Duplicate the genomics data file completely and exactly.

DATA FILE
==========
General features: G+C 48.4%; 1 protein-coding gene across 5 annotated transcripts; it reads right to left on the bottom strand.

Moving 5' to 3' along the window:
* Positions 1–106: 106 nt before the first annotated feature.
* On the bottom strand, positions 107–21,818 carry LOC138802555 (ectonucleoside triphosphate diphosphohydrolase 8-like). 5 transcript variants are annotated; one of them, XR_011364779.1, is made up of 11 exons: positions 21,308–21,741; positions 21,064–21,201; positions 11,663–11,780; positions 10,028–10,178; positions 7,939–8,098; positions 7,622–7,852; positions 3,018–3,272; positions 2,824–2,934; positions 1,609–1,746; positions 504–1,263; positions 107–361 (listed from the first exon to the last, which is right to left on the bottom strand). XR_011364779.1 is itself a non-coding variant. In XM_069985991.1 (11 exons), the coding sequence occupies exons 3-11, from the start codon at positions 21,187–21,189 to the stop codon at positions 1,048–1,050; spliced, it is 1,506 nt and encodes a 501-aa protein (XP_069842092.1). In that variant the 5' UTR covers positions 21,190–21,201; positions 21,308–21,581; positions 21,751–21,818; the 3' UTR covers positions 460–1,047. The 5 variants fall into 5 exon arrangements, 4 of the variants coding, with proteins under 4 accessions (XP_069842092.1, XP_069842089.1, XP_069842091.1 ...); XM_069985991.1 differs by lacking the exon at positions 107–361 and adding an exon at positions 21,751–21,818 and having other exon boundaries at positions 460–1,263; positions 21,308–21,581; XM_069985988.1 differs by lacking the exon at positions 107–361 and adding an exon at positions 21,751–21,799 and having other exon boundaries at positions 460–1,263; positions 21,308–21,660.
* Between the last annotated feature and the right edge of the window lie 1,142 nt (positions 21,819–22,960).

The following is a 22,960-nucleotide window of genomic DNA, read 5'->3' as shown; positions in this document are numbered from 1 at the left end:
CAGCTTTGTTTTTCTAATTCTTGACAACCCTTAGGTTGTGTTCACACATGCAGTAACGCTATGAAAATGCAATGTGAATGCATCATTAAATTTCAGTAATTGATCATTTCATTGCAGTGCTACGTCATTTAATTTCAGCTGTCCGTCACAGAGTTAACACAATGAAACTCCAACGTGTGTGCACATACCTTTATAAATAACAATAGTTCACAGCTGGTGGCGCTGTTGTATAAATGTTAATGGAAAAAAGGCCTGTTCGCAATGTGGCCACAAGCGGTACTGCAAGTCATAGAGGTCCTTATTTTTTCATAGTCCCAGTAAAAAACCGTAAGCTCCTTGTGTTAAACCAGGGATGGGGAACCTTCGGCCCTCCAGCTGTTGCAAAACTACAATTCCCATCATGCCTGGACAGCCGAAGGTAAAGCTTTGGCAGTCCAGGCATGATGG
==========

General features: G+C 48.4%; 1 protein-coding gene across 5 annotated transcripts; it reads right to left on the bottom strand.

Moving 5' to 3' along the window:
* Positions 1–106: 106 nt before the first annotated feature.
* On the bottom strand, positions 107–21,818 carry LOC138802555 (ectonucleoside triphosphate diphosphohydrolase 8-like). 5 transcript variants are annotated; one of them, XR_011364779.1, is made up of 11 exons: positions 21,308–21,741; positions 21,064–21,201; positions 11,663–11,780; positions 10,028–10,178; positions 7,939–8,098; positions 7,622–7,852; positions 3,018–3,272; positions 2,824–2,934; positions 1,609–1,746; positions 504–1,263; positions 107–361 (listed from the first exon to the last, which is right to left on the bottom strand). XR_011364779.1 is itself a non-coding variant. In XM_069985991.1 (11 exons), the coding sequence occupies exons 3-11, from the start codon at positions 21,187–21,189 to the stop codon at positions 1,048–1,050; spliced, it is 1,506 nt and encodes a 501-aa protein (XP_069842092.1). In that variant the 5' UTR covers positions 21,190–21,201; positions 21,308–21,581; positions 21,751–21,818; the 3' UTR covers positions 460–1,047. The 5 variants fall into 5 exon arrangements, 4 of the variants coding, with proteins under 4 accessions (XP_069842092.1, XP_069842089.1, XP_069842091.1 ...); XM_069985991.1 differs by lacking the exon at positions 107–361 and adding an exon at positions 21,751–21,818 and having other exon boundaries at positions 460–1,263; positions 21,308–21,581; XM_069985988.1 differs by lacking the exon at positions 107–361 and adding an exon at positions 21,751–21,799 and having other exon boundaries at positions 460–1,263; positions 21,308–21,660.
* Between the last annotated feature and the right edge of the window lie 1,142 nt (positions 21,819–22,960).

The following is a 22,960-nucleotide window of genomic DNA, read 5'->3' as shown; positions in this document are numbered from 1 at the left end:
CAGCTTTGTTTTTCTAATTCTTGACAACCCTTAGGTTGTGTTCACACATGCAGTAACGCTATGAAAATGCAATGTGAATGCATCATTAAATTTCAGTAATTGATCATTTCATTGCAGTGCTACGTCATTTAATTTCAGCTGTCCGTCACAGAGTTAACACAATGAAACTCCAACGTGTGTGCACATACCTTTATAAATAACAATAGTTCACAGCTGGTGGCGCTGTTGTATAAATGTTAATGGAAAAAAGGCCTGTTCGCAATGTGGCCACAAGCGGTACTGCAAGTCATAGAGGTCCTTATTTTTTCATAGTCCCAGTAAAAAACCGTAAGCTCCTTGTGTTAAACCAGGGATGGGGAACCTTCGGCCCTCCAGCTGTTGCAAAACTACAATTCCCATCATGCCTGGACAGCCGAAGGTAAAGCTTTGGCAGTCCAGGCATGATGG